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06.01 Intra-articular injection of cadmium protects arthritic joints from inflammation and destruction
  1. Paola Bonaventura1,
  2. Guillaume Courbon2,
  3. Aline Lamboux3,
  4. Fabien Lavocat1,
  5. Hubert Marotte2,
  6. Francis Albarede2,
  7. Pierre Miossec1
  1. 1Immunogenomics and Inflammation research Unit, EA 4130 University of Lyon 1, Hôpital Edouard Herriot Lyon, France
  2. 2Department of Bone and Osteoarticular Biology INSERM U1059 University Jean Monet, University of Lyon, Saint-Etienne, France
  3. 3Geology Laboratory – Department of Earth Sciences, Ecole Normale Supérieure de Lyon and CNRS Lyon, France

Abstract

Background There has been no recent progress in the intra-articular treatment of joint inflammation. Rheumatoid arthritis (RA) synovium hyperplasia is sustained by the secretion of pro-inflammatory cytokines (IL-17/TNF-α), synergistically contributing to chronicity. Since inflammation up-regulates trans-membrane Zinc (Zn) importers, the effects of its binding-competitor Cadmium (Cd) were tested on synoviocytes, synovium explants and in a rat arthritis model in order to reduce hyperplasia and inflammation.

Materials and methods After exposure to IL-17/TNF-α and Cd, Cd-kinetics and Cd-cell content were measured by ICP-MS, while Zn/Cd-transporter gene expression (Zrt-Irt-like protein-8, ZIP-8, importer and metallothioneins-1, MT-1, metal homeostasis regulators) by q-RT-PCR. Synoviocyte viability and apoptosis were measured by neutral red and annexin-V staining. IL-6 levels in synoviocyte and biopsy supernatants were measured by ELISA. Adjuvant induced arthritis rat model was used for in vivo Cd-injection into hind ankle joints. Clinical scores were evaluated. Immune cell recruitment was quantified after H and E staining. Micro-tomography and safarin-O staining were used to measure bone/cartilage loss. The potential Cd-spread was measured in different body reservoirs.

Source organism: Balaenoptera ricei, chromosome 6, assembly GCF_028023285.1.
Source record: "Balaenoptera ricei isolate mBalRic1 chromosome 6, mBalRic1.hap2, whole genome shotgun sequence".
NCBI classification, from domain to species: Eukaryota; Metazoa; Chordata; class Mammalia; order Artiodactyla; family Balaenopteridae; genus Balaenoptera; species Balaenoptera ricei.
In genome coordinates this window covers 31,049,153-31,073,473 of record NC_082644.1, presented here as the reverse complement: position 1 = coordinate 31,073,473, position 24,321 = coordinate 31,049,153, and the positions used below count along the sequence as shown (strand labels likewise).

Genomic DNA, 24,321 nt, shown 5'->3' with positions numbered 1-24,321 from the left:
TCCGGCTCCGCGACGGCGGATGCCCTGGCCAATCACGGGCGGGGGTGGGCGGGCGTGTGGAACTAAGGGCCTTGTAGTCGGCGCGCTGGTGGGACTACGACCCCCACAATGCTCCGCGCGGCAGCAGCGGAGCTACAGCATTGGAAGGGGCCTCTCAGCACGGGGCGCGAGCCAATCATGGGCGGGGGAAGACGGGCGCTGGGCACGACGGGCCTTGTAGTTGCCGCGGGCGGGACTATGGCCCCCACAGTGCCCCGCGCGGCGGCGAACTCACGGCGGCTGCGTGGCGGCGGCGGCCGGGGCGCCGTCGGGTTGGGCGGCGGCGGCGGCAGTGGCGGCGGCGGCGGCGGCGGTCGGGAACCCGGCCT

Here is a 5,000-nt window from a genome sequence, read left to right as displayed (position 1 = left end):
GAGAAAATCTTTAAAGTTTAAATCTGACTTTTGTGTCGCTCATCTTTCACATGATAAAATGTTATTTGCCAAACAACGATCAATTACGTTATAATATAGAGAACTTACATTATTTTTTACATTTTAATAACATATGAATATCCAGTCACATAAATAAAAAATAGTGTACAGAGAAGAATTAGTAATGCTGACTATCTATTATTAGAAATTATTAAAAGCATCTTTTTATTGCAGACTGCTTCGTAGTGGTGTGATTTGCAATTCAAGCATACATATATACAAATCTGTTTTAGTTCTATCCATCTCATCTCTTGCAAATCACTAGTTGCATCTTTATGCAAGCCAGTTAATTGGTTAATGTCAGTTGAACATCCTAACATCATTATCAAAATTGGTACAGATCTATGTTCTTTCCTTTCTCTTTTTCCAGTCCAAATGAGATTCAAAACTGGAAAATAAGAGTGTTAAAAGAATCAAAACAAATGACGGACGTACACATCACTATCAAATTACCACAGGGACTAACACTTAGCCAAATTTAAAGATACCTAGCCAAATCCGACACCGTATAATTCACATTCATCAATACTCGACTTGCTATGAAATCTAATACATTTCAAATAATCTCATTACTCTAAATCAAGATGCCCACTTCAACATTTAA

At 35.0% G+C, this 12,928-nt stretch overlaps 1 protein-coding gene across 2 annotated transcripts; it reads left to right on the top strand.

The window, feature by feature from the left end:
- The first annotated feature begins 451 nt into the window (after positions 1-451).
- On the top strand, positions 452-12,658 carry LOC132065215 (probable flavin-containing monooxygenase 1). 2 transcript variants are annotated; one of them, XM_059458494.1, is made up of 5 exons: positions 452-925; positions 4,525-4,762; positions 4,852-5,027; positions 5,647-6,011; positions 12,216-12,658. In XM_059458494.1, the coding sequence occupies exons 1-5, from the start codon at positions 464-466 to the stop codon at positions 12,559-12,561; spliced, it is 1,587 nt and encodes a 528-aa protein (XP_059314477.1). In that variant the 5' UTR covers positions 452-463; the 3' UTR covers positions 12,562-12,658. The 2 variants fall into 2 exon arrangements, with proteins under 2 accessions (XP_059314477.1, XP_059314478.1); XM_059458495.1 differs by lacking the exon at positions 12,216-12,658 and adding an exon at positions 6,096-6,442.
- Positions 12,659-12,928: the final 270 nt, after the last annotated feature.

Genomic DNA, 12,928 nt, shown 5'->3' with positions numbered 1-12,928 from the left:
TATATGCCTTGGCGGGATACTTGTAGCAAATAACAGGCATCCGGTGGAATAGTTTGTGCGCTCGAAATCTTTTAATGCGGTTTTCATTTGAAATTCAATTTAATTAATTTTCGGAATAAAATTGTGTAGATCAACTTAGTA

Results After synoviocyte exposure to IL-17/TNF-α combination, ZIP-8 and MT-1s gene expressions increased up to 5.3±3.1 fold and 5.0±0.9 fold respectively, compared to the untreated condition (p<0.05). Combined Cd-cytokine exposure further enhanced MT-1s expression up to 93.3±32.1 fold. Through the transporter enhanced expression, Cd content in inflammatory synoviocytes increased two-fold. RA synoviocytes were sensitised toward apoptosis by exposure to the Cd/cytokine combination with an 80% reduction of cell viability in comparison to control (p<0.01), after 5 days of culture. Moreover, Cd-cytokines association reduced IL-6 production in vitro (up to 83%, after 5 days, p<0.05) and ex-vivo (up to 94%, after 8 days, p<0.01). Intra-articular Cd injection improved arthritis, reducing clinical scores (arthritic score reduced from 4 to 2, p<0.01), inflammatory cell recruitment (up to 50%, p<0.01) and bone/cartilage destruction. The use of 1 ppm of Cd provided the best risk/benefit ratio, without toxic effects on other cell types and organs.

Conclusion The anti-proliferative and anti-inflammatory properties of low-dose Cd may represent a new therapeutic approach for the local treatment of synovitis and hyperplasia in arthritis and other joint diseases.

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